A more excellent way
And I show you a still more excellent way.
1 Corinthians 12:31
I get Martha, and not Stewart (although I admittedly love her too.) But Martha out of Luke 10, the one who's all in a fuss about Jesus' arrival and preparing the meal. I get her. I get her frustration, her worry, her whirl-wind style of serving. If I met her I'm sure we'd be friends, both driven by the need to do.
I like lists.
Wait. Let's rephrase that...I love them.
I get an odd satisfaction when I can cross off something on my list. And I'm sad to say that my list-loving-achiever ways have seeped into both my relationship with God and others. Sometimes while I'm praying I'm secretly listing all the chores that still need to be done, or the grocery shopping I have to do later, or that thing at work I have to get done tomorrow. Sometimes while I'm talking with people I'm not so much focused on what they are saying as I am on what I have to do next.
I love the story of Martha and Mary because while Martha is determined to do, Mary is content to be. To be in Jesus' presence, to rest there in His love without worry or anxiety.Luke 10: 40 But Martha was distracted with all her preparations; and she came up to Him and said, “Lord, do You not care that my sister has left me to do all the serving alone? Then tell her to help me.” 41 But the Lord answered and said to her, “Martha, Martha, you are worried and bothered about so many things; 42 but only one thing is necessary, for Mary has chosen the good part, which shall not be taken away from her.”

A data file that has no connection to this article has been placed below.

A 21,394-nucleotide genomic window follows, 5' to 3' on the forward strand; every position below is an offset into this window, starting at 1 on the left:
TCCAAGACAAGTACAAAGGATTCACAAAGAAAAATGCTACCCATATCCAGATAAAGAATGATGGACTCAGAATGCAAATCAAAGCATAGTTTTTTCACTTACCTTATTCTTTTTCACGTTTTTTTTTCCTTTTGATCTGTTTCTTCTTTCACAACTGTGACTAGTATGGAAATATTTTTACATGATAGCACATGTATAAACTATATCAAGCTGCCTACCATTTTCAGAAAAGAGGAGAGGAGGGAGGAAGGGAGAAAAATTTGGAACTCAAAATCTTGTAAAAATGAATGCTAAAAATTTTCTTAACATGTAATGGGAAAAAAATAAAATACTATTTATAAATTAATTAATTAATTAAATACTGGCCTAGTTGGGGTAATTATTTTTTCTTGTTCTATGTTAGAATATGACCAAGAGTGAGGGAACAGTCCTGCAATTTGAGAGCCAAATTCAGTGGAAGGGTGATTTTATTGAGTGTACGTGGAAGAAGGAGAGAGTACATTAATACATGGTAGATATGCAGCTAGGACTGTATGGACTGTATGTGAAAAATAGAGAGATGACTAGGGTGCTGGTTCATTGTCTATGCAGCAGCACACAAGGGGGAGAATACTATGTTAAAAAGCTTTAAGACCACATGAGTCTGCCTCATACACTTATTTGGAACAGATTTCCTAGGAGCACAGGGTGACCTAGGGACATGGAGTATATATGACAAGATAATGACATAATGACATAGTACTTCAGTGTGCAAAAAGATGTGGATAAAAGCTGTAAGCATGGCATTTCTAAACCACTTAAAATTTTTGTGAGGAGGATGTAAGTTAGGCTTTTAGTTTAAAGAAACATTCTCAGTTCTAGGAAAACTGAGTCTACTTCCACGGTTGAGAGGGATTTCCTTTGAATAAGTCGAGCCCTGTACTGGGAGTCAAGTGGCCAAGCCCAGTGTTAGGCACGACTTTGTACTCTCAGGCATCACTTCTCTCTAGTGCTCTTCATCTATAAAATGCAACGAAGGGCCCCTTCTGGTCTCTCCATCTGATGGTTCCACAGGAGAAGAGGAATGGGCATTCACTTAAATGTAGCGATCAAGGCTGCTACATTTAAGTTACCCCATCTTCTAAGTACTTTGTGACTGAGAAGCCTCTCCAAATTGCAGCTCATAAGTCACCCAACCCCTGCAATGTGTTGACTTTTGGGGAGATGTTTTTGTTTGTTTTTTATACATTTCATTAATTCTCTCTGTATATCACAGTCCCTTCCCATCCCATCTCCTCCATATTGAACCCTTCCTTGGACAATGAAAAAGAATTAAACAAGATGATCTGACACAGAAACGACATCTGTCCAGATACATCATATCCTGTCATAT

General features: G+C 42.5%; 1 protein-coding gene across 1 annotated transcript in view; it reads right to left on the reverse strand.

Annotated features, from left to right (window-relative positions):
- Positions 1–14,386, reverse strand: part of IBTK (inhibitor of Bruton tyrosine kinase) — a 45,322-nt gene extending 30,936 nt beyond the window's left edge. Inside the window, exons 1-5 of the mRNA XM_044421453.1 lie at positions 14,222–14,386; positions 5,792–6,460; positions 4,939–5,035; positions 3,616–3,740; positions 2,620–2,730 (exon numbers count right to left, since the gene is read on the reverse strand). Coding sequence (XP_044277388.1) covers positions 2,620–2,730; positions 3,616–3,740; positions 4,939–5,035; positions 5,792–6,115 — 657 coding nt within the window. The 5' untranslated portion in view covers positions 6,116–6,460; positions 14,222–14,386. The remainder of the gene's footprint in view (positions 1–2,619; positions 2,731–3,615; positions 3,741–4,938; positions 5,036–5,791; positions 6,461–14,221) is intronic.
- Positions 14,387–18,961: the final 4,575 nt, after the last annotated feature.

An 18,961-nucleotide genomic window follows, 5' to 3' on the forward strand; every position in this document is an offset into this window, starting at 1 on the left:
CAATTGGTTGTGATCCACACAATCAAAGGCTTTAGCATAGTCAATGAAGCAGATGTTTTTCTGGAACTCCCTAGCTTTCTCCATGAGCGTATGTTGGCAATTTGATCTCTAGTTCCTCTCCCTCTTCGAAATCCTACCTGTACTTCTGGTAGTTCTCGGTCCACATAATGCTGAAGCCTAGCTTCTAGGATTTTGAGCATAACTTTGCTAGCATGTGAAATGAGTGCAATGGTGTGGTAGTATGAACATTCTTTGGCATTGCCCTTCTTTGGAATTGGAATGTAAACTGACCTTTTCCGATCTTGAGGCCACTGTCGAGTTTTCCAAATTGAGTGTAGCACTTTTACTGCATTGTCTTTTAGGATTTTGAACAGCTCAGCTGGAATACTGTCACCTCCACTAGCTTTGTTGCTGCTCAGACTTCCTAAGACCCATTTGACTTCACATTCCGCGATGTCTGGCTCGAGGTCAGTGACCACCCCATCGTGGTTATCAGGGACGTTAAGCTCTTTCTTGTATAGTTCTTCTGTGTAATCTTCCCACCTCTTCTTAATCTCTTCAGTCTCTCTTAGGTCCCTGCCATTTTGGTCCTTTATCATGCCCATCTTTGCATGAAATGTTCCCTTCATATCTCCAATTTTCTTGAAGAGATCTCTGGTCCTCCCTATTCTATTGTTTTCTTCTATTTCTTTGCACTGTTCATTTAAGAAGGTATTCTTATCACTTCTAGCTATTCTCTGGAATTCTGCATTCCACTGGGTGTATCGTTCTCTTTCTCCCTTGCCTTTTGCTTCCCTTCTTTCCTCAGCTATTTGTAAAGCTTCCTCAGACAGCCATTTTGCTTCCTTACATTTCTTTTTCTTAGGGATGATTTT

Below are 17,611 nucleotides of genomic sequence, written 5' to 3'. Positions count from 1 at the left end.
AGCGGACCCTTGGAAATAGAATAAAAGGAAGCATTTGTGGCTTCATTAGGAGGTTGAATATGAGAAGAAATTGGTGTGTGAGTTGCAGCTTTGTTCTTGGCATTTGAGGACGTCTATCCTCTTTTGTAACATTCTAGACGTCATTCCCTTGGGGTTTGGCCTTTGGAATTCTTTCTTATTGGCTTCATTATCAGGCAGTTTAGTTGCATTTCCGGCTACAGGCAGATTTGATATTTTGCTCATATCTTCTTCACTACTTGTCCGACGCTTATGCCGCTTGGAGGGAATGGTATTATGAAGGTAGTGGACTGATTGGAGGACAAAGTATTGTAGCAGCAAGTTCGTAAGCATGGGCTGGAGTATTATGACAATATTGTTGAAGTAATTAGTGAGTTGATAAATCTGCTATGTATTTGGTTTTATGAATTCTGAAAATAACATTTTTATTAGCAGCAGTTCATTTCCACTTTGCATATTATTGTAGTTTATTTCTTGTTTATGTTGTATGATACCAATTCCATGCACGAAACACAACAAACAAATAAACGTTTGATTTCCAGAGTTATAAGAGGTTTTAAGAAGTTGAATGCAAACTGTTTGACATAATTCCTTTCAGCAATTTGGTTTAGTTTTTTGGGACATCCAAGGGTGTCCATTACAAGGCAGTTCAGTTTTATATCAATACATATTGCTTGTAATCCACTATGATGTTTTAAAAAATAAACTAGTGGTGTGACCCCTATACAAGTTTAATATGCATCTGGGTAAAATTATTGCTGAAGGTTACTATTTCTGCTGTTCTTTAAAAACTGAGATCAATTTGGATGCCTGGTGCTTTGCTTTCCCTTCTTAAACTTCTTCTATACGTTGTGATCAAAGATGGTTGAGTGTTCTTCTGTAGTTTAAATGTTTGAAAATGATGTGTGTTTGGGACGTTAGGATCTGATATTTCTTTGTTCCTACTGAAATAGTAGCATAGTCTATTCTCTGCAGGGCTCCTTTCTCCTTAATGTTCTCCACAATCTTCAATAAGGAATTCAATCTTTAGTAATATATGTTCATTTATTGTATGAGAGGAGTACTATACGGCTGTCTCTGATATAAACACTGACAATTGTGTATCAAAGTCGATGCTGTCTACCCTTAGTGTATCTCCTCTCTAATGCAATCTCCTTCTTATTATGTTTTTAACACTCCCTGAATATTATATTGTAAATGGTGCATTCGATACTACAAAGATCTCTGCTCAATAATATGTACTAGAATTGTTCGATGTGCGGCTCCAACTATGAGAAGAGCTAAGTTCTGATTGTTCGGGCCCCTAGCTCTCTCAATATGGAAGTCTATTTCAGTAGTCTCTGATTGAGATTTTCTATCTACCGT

I'd say if we're honest we've all got a bit of Martha in us. When good friends come to dinner, I worry about how clean my house is, or how elaborate the meal is. And if Jesus came to eat with me? I might be as flustered as Martha too.
But Mary knows something we as women have a hard time getting---we don't have to earn His love. It's free, no matter how messy our house is or what's left on our list.
And if His love is free, our love for others should be also. But if we feel the need to earn His love, we will make everyone else around us earn ours too.
And that's where I've lived for years, with my loved ones, with my friends, with myself-- striving to be good enough and casting my love aside when others weren't because I couldn't give away what I didn't possess myself.
At the end of 1 Corinthians 12, after speaking about tongues and prophecy, Paul tells us that though those are all great and good, there is an even better way....love. God's love, and out of it, love for others. Kind, patient, enduring love. Love that always hopes and perseveres. That holds no grudges, and triumphs over offense.
The kind Mary was content to bask in, and the kind Martha missed.
Today I'm done missing it. In the grand scheme of things it will not be the clean house I kept, the meals I prepared, or the lists I got through that last through time...it will be love and relationships.
God and people are the only eternal things in life.
36 “Teacher, which is the greatest commandment in the Law?”
37 Jesus replied: “‘Love the Lord your God with all your heart and with all your soul and with all your mind.’ 38 This is the first and greatest commandment. 39 And the second is like it: ‘Love your neighbor as yourself.’ 40 All the Law and the Prophets hang on these two commandments.”
Matthew 22: 36-40